The 2015 Best Global Universities rankings include 500 institutions and 49 countries, and provide breakdowns by region, country, and 21 subject areas. The U.S. dominated the rankings with 16 institutions in the top 20, and 134 institutions on the list overall. Germany had the second most institutions on the list, with 42, followed by the United Kingdom, with 38. China, which has received a lot of attention in the higher education world lately, also did well with 27 schools among the top 500.
The UW ranks highly on several other global lists: 15th worldwide by the Academic Ranking of World Universities and 26th by the Times Higher Education World University Rankings.
It will soon be easier for students and parents with adverse credit histories to qualify for federal PLUS loans. Under new the Education Department’s (ED’s) new rules – which were released on Wednesday and are expected to take effect in March – ED will review only two years (rather than five) of a prospective borrower’s credit history to determine loan eligibility, and will excuse up to $2,085 in certain types of delinquent debt when running initial credit checks.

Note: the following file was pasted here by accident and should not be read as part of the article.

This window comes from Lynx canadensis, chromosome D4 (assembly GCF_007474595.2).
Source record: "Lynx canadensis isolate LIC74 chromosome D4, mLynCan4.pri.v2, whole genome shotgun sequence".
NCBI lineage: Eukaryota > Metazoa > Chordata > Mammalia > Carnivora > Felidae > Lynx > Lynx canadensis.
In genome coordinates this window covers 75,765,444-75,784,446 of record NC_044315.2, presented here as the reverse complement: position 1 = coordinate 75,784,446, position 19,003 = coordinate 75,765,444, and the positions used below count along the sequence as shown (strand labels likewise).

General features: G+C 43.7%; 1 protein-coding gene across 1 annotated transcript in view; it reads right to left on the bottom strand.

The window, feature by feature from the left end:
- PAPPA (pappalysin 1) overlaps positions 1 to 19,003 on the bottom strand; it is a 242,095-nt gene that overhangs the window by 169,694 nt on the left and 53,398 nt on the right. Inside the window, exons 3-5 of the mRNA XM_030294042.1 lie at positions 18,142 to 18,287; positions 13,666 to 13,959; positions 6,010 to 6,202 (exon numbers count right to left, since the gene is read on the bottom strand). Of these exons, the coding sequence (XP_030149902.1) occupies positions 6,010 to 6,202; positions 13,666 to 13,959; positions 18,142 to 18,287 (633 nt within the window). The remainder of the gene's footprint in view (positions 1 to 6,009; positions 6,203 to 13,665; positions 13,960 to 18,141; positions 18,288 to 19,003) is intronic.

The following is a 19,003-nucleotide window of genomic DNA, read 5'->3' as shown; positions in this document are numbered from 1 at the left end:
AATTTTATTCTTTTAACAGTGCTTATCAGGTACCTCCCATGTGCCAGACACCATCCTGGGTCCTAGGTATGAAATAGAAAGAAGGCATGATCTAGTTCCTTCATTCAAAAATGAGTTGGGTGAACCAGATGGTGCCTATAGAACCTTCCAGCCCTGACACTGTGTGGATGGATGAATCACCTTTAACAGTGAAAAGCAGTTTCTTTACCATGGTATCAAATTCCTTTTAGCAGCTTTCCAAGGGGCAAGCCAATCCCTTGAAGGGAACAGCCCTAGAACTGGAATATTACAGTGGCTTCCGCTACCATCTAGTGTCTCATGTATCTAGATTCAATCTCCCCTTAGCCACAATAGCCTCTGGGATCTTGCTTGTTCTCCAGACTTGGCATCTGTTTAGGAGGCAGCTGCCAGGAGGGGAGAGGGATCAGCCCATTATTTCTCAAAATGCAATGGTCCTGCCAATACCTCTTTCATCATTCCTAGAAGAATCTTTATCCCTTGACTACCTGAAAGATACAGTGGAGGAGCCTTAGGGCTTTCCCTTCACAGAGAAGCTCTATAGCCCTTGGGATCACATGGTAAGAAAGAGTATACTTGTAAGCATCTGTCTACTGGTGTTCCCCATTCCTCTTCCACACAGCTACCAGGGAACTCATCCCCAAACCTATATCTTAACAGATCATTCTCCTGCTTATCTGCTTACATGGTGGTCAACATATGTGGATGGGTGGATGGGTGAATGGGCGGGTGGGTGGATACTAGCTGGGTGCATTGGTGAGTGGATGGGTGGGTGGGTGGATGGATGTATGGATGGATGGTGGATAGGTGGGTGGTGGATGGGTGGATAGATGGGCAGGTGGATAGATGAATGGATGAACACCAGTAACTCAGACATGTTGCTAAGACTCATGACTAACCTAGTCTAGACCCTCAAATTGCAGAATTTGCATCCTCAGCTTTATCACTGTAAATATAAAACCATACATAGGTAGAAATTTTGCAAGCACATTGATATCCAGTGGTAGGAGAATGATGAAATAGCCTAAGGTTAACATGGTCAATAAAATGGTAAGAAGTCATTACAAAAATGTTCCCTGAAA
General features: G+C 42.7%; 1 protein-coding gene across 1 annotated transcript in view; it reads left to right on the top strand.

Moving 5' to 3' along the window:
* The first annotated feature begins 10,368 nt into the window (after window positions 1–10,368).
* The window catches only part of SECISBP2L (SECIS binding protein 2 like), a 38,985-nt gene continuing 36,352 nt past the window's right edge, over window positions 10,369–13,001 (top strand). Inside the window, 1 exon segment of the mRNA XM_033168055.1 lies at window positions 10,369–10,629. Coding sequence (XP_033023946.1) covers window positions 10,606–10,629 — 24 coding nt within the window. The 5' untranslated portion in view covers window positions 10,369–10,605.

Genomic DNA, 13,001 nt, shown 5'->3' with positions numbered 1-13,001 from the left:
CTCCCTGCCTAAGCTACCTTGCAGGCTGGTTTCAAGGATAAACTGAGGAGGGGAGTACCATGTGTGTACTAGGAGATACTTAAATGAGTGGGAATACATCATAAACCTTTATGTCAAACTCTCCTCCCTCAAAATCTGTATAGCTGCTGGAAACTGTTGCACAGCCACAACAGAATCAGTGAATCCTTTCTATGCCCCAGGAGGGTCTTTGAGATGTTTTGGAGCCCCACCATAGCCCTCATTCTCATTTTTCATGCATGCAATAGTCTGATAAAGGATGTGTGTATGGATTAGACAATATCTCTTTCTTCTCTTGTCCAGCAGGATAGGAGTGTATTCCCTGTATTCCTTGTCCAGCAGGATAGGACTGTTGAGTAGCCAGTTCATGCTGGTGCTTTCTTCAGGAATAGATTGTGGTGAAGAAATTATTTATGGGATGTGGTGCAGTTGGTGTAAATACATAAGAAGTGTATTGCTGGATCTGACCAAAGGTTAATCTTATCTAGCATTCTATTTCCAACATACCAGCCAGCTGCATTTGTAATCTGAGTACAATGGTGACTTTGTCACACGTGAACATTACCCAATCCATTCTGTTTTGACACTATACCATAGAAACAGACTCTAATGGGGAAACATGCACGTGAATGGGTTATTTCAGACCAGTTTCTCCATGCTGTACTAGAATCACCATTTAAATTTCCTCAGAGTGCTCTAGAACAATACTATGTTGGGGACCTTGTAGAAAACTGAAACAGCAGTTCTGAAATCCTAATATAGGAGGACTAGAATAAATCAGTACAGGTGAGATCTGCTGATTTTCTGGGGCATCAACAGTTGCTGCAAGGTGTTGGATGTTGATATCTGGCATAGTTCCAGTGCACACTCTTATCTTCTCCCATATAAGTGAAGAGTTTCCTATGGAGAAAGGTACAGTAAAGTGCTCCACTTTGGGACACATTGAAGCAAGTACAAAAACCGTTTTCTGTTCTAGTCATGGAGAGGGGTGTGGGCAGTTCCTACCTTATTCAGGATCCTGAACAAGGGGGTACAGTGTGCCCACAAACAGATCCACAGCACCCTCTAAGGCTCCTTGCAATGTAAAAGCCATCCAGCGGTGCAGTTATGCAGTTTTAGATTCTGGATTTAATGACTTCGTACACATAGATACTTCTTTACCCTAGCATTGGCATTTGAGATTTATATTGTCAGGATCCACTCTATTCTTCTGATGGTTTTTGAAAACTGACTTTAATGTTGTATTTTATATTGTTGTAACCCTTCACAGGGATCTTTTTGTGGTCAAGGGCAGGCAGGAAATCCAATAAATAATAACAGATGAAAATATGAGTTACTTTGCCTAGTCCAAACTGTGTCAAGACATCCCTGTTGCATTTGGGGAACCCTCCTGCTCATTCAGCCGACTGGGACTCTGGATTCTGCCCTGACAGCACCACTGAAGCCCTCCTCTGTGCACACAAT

ED agreed to revisit the rules following pressure from many colleges and families who were angered after ED tightened the PLUS loan standards in 2011. The 2011 changes resulted in thousands of sudden loan denials and, consequently, enrollment declines and revenue losses at some institutions. According to Inside Higher Ed, department officials expect that the new standards will allow an additional 370,000 applicants to pass the initial credit check for PLUS loans.